Fact Check: 52 Thoroughbred Horses Do NOT Need Homes

Fact Check

  • by: Sarah Thompson
Fact Check: 52 Thoroughbred Horses Do NOT Need Homes Now A Prank

Did a man die of COVID-19 and leave 52 thoroughbred horses urgently in need of homes? No, that's not true: This "Free Horses" ad was once true, in 2011. The ad became obsolete within days of posting because all of the horses found homes. Since then, the Free Horses ad has been circulated both by well-meaning people and by people who intentionally push the old ad back into circulation as a prank. This edition was updated for 2020 with a detail that the owner had died of COVID-19.

The fake ad reappeared in a post (archived here) where it was published by Dereck Davis Sr. on June 6, 2020, under the title "FREE HORSES!!!! 52 thoroughbred horses need homes. Will go to Sugarcreek this Sat. for slaughter." It opened:

FREE HORSES!!!! 52 thoroughbred horses need homes. Will go to Sugarcreek this Sat. for slaughter. Gentleman died due to COVID-19 and his son wants nothing to do with them. Most broodmares are broke and some are in foal weanling, yearlings, 2 yrs. and 3 yrs. old most are gelded. FREE and papered. Friend of the deceased is trying to find homes.(732) 618 8243 Fairhill, Md.
Please copy and paste this on your status
I would hate to see all these horses put down. PLEASE someone help they are FREE and papered!!!!!!!!
A friend of mine posted this.
~ Carol Niswonger

This is what the post looked like on Facebook at the time of writing:

Facebook screenshot

(Source: Facebook screenshot taken on Mon Jun 8 12:40:59 2020 UTC)

This 2020 edition of the Free Horses ad has clearly crossed the line from well-intentioned but outdated, to an unquestionable hoax with the addition of the COVID-19 detail.

The ad for the 52 free horses originated in January of 2011, at the time it was true. All of the horses, located in Ohio, quickly found homes but the ad's virality spiraled out of control. Snopes wrote up an article (here) explaining the situation, deeming the story "outdated" on February 3, 2011. THEHORSE.COM also wrote an article (here) on February 3, 2011 titled, "52 Thoroughbreds Find Homes Via Facebook."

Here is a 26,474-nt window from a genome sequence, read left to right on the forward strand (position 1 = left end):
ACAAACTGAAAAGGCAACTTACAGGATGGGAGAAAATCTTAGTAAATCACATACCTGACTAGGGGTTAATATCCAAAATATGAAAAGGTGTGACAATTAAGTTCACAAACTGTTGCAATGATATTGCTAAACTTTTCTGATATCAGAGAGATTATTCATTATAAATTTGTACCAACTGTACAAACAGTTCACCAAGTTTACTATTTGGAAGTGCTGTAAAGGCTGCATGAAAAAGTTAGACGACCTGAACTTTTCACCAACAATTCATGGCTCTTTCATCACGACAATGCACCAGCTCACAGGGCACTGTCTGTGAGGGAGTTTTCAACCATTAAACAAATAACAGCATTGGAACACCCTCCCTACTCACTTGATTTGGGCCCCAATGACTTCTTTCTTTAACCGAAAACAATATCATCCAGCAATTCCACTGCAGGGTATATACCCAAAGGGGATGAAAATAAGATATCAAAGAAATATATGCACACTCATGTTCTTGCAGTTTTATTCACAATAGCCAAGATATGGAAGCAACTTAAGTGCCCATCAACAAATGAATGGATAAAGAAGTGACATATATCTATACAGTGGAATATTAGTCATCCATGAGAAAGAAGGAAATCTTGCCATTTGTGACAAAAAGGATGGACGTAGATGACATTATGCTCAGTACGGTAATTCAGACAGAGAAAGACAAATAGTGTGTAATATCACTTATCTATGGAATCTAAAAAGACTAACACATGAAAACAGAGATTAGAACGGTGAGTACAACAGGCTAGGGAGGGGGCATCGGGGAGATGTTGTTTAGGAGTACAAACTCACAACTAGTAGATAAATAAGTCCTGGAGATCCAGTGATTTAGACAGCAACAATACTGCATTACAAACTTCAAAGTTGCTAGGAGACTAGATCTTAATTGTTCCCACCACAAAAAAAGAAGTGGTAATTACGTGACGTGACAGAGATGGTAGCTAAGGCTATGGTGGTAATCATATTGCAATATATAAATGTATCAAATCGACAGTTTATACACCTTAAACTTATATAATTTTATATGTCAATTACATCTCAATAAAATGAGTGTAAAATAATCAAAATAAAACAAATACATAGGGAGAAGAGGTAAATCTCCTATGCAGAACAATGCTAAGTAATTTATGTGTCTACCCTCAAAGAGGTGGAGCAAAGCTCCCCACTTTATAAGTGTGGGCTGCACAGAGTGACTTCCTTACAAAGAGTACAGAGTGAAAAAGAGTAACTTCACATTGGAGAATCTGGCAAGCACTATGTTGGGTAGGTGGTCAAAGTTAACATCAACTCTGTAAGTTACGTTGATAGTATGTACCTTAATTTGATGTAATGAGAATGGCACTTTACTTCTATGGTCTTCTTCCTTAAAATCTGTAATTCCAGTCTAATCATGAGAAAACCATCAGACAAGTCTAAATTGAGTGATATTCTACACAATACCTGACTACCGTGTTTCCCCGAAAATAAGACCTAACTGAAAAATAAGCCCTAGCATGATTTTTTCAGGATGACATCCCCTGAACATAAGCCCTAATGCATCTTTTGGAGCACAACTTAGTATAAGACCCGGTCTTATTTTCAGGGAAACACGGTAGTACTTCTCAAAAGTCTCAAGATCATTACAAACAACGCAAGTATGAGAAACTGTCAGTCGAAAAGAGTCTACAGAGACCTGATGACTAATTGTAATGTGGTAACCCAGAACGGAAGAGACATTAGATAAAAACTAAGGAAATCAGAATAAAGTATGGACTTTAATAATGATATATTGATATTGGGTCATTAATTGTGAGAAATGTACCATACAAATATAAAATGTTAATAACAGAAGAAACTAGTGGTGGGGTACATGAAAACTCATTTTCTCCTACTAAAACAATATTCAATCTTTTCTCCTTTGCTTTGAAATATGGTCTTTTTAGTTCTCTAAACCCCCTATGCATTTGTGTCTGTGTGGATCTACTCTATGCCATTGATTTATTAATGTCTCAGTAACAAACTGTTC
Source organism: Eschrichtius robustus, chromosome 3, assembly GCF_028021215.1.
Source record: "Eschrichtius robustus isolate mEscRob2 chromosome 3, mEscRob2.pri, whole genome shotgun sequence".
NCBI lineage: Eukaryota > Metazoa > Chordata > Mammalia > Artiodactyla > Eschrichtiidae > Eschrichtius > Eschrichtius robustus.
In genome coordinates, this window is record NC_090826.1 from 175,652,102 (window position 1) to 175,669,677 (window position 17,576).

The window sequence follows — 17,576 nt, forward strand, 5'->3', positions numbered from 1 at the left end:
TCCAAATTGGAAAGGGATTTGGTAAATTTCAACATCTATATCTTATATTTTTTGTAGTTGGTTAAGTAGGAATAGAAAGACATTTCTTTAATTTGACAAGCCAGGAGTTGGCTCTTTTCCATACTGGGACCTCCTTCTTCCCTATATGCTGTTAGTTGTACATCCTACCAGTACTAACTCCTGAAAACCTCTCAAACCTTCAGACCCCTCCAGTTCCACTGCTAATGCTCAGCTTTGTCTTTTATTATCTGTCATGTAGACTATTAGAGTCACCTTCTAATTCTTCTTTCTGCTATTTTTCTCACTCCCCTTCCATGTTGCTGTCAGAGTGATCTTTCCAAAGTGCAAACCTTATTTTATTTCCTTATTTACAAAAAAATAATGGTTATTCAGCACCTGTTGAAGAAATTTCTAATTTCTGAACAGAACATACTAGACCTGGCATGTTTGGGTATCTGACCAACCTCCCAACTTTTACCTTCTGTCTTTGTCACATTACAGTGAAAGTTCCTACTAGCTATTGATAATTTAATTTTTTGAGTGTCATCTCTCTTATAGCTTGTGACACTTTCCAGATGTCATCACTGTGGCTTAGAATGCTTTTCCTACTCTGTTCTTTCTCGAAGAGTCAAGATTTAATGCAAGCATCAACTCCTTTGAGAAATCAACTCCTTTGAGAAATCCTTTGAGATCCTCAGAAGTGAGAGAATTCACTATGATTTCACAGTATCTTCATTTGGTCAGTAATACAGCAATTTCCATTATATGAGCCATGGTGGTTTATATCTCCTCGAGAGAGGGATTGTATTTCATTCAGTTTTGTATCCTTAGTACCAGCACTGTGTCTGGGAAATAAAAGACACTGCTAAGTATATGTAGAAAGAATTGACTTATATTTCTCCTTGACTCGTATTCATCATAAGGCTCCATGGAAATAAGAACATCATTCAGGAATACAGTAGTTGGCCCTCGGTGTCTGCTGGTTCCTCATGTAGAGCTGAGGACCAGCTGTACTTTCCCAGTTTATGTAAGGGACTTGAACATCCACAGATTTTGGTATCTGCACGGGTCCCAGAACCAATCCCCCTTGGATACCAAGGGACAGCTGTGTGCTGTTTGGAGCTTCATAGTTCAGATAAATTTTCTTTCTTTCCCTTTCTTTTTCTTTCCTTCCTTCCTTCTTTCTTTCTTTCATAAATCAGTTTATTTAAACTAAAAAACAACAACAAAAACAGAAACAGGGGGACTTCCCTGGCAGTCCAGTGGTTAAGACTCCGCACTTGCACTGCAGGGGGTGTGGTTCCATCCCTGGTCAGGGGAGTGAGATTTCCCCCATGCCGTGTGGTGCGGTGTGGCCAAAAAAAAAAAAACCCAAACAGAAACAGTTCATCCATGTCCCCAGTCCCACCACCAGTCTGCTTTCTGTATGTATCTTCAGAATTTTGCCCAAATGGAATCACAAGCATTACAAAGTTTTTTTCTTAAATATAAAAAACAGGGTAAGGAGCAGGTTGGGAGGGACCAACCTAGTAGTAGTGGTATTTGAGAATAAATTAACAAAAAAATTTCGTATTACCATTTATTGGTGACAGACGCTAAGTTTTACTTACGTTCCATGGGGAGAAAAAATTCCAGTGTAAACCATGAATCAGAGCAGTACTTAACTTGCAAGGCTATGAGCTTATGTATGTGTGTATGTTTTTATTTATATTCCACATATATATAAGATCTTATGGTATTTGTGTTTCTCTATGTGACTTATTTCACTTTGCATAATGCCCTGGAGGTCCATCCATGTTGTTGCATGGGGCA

The 2020 version has changed the location of the horses from Barnesville, Ohio; to Fairhill, Maryland, and added a phone number with a New Jersey area code. This post includes the name of a woman who got caught up in the 2020 edition of the hoax by sharing it early on. She took her post down after many people asked her to, but the cat was out of the bag. Now her name has been added to the text of the hoax that could possibly circulate for another decade.


Dereck Davis Sr. has the commenting on his post turned off -- a tactic that will prevent people trying to expose and stop the spread of the hoax from being able to warn others.

There is a Facebook group (here) "End the 52 THOROUGHBRED virus!!!" dedicated to trying to spot and stop the spread of the hoax before it goes viral for another round. This is their most recent effort to stop this "Covid-19" version of the post.
This old ad is so notorious there is even a series of memes and a drinking game dedicated to it.


In 2018 the post went around with the horses allegedly in Glendale, Arizona:


  Sarah Thompson

Sarah Thompson lives with her family and pets on a small farm in Indiana. She founded a Facebook page and a blog called “Exploiting the Niche” in 2017 to help others learn about manipulative tactics and avoid scams on social media. Since then she has collaborated with journalists in the USA, Canada and Australia and since December 2019 she works as a Social Media Authenticity Analyst at Lead Stories.


Read more about or contact Sarah Thompson

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